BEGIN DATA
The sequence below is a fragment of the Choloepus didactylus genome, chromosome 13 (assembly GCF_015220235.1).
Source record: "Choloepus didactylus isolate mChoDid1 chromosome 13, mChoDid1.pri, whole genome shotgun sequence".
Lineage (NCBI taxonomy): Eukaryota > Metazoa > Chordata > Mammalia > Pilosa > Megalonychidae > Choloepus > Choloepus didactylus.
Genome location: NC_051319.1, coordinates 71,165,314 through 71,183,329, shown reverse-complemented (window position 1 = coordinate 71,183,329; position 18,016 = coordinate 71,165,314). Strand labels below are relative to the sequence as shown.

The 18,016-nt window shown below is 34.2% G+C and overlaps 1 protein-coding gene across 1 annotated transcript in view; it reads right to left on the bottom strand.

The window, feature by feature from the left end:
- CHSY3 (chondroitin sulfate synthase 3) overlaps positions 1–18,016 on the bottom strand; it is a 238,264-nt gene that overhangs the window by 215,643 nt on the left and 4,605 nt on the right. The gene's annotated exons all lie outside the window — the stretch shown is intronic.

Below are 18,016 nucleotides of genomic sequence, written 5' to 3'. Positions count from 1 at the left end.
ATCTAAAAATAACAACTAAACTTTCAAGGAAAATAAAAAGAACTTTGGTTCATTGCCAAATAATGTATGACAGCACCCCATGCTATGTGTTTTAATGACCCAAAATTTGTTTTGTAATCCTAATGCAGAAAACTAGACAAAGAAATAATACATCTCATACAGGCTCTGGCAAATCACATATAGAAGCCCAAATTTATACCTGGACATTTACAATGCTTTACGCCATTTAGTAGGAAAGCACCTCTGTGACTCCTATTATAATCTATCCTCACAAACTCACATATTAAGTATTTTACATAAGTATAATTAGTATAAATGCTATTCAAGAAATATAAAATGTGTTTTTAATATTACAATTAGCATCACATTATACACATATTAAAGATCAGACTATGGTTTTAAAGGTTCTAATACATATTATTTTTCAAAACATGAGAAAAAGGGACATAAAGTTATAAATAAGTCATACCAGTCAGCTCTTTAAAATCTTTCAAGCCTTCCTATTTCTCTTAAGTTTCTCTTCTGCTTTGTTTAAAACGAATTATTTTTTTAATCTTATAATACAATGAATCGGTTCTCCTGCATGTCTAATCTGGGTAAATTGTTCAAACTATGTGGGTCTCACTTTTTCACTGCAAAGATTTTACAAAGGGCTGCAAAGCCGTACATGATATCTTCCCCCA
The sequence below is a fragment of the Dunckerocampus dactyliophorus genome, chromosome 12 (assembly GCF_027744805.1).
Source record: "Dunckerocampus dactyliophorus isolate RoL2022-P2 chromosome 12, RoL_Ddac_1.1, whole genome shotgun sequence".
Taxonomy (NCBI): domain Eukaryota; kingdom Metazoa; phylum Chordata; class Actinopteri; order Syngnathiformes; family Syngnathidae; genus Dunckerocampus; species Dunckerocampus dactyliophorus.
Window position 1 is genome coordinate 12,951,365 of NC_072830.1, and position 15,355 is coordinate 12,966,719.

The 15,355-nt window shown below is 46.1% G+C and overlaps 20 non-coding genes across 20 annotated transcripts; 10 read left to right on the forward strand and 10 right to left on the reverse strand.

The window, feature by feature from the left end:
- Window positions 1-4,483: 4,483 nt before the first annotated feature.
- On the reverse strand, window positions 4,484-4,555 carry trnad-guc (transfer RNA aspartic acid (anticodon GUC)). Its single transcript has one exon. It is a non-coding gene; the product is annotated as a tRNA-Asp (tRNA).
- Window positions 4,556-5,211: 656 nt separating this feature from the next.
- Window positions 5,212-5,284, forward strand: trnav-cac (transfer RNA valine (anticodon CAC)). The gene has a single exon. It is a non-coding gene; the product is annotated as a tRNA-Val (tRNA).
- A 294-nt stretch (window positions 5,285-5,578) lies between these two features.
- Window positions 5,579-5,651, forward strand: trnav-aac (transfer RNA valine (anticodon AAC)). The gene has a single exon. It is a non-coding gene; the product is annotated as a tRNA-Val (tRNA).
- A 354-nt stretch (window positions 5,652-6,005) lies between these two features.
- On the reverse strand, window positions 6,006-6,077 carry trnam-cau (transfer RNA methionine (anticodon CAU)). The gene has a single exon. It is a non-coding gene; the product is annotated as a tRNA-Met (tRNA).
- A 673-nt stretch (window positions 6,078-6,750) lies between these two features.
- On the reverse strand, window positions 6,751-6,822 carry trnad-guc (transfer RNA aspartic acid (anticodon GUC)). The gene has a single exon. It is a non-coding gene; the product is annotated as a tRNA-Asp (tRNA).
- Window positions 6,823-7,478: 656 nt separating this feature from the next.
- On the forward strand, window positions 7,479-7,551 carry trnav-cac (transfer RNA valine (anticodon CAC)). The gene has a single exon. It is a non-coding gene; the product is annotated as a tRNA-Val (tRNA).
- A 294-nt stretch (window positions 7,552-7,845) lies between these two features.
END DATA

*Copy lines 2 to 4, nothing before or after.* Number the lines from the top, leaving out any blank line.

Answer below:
Source record: "Choloepus didactylus isolate mChoDid1 chromosome 13, mChoDid1.pri, whole genome shotgun sequence".
Lineage (NCBI taxonomy): Eukaryota > Metazoa > Chordata > Mammalia > Pilosa > Megalonychidae > Choloepus > Choloepus didactylus.
Genome location: NC_051319.1, coordinates 71,165,314 through 71,183,329, shown reverse-complemented (window position 1 = coordinate 71,183,329; position 18,016 = coordinate 71,165,314). Strand labels below are relative to the sequence as shown.